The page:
Adopt environmentally preferable covenant guidelines for new common interest communities addressing issues such as stormwater, greywater, native vegetation, growing food, clothes lines, electric vehicle charging, and renewable energy.
Common interest communities are condominium associations, homeowner associations, housing cooperatives and the like. Cities can adopt guidelines governing the content of these homeowner covenants, conditions, and restrictions (CC&R) or other forms of deed restrictions to ensure that they allow, for example, installation of rain gardens, prairie grasses, pollinator-friendly landscaping, clothes lines, and renewable energy technologies.
Guidelines allow native vegetation, raingardens and renewable energy installations.
Guidelines allow larger-scale food production areas.
Guideliness allow greywater reuse; dividing large houses into multi-family units.
Who's doing it
Detroit Lakes - 1 star
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The City of Detroit Lakes is a regulated MS4 permittee, which requires an in-depth SWPP (Storm Water Prevention Plan). The MS4 permit requires annual reporting and best practice implementation. The City of Detroit Lakes issues Land Disturbance Permits and inspects related activities within the City limits to ensure compliance to stormwater rules and requirements. The City is regulated by the Pelican River Watershed District, which also regulates stormwater runoff.
The City of Inver Grove Heights has adopted a Northwest Area Zoning Ordinance (2008) that promotes Low Impact Development (LID), or green infrastructure, in Northwest Area development projects. This requires at least 20% of a PUD to be preserved as open space/natural areas, and at least 50% of the required natural area should be kept in a natural state with native vegetation. The City of Inver Grove Heights has also adopted a Vertical Access Wind Turbine Ordinance (2013), allowing wind turbines in specified zoning districts.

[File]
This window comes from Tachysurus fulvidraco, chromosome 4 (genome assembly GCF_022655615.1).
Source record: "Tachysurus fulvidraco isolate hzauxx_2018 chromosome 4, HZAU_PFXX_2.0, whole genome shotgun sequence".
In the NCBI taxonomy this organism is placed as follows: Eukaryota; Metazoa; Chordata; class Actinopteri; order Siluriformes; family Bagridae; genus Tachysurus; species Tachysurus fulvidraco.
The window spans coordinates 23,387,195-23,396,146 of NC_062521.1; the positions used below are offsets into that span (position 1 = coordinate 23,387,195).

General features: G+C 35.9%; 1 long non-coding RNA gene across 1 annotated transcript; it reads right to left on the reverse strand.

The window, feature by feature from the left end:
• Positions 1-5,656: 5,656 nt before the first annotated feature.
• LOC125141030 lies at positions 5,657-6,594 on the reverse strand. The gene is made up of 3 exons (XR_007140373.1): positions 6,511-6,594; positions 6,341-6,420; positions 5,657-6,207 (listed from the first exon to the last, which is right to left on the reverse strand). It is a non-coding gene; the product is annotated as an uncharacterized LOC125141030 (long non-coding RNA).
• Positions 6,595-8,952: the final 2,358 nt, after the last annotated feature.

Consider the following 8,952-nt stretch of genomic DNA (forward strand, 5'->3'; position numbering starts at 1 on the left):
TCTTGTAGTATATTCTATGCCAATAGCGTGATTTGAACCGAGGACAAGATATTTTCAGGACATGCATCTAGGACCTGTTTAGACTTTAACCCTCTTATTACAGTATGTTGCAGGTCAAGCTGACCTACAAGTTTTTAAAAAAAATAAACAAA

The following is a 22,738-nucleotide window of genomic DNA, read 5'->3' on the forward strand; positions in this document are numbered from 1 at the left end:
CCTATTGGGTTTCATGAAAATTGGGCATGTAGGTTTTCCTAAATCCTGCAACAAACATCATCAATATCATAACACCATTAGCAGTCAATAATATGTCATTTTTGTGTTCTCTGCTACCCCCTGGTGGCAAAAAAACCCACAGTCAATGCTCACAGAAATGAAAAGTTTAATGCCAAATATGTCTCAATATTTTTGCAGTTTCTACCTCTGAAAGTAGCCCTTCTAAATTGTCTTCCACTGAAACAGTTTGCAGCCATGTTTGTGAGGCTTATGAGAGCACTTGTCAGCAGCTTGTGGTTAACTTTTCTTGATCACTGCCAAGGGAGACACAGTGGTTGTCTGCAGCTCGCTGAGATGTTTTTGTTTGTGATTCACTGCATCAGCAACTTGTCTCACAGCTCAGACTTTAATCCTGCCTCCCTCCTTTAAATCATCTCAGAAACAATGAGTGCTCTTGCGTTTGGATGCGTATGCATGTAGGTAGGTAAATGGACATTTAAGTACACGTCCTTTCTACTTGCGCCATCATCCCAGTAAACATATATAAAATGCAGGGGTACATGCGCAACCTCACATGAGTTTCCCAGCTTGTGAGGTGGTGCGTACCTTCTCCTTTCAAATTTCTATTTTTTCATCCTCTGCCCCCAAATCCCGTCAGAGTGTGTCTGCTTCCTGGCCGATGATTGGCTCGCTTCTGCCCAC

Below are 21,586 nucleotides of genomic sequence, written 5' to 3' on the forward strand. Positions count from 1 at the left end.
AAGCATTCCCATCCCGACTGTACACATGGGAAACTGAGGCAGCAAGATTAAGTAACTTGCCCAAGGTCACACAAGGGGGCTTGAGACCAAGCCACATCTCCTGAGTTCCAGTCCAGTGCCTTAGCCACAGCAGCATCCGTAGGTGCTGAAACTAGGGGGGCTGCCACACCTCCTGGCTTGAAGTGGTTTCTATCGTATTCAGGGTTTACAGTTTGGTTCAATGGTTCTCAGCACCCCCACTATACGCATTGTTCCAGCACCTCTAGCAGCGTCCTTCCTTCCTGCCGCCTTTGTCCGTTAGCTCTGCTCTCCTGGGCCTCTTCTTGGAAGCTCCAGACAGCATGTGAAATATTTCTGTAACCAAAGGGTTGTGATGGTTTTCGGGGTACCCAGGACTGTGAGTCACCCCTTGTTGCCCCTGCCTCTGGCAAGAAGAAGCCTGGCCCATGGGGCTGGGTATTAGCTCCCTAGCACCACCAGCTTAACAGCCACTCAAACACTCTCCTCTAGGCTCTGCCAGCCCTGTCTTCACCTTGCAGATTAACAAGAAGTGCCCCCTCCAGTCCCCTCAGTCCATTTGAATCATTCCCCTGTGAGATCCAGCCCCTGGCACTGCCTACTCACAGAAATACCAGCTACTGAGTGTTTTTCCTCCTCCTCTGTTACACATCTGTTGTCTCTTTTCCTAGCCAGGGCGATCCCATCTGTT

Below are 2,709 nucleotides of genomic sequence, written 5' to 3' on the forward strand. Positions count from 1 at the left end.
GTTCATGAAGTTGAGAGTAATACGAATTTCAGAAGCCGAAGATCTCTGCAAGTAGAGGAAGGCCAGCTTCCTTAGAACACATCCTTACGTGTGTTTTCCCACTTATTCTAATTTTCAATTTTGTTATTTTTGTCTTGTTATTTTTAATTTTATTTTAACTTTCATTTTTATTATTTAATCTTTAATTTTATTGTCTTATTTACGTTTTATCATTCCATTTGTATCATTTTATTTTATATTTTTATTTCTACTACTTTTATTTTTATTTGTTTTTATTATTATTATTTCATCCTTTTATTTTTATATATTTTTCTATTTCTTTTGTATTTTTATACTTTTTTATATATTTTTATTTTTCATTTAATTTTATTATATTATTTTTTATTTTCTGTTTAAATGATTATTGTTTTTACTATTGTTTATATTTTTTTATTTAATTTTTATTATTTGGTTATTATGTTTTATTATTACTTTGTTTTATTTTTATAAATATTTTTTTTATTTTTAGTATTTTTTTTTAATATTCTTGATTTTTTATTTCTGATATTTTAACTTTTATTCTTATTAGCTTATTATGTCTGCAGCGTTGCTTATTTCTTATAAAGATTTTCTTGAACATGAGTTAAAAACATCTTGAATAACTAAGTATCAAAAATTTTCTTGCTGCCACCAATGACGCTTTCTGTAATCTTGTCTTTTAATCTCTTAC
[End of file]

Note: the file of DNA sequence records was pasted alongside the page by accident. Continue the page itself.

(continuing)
City zoning code has design and performance standards that "are designed to prevent and eliminate those conditions which depreciate property values that cause blight or are detrimental to the environment" (Zoning Code 154.126-0). The code also has a section on solar panel requirements (154.394). We also have a dedication section of the code pertaining to Alternative Energy Systems (154.391)
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Through implementing these codes we have seen addition permits for solar panels as well as native plantings in many developments. Most recently our new Community Education Recreation Center has installed over 3 acres of native plantings in the front yard.
According to the Unified Development Code 50-19, all urban residential zones allow multifamily dwellings. For food production, community gardens are permitted uses in all urban residential zones, and urban agriculture is allowed with a special use permit. Energy generation in the form of solar, wind, or geothermal are permitted uses in all urban residential zones.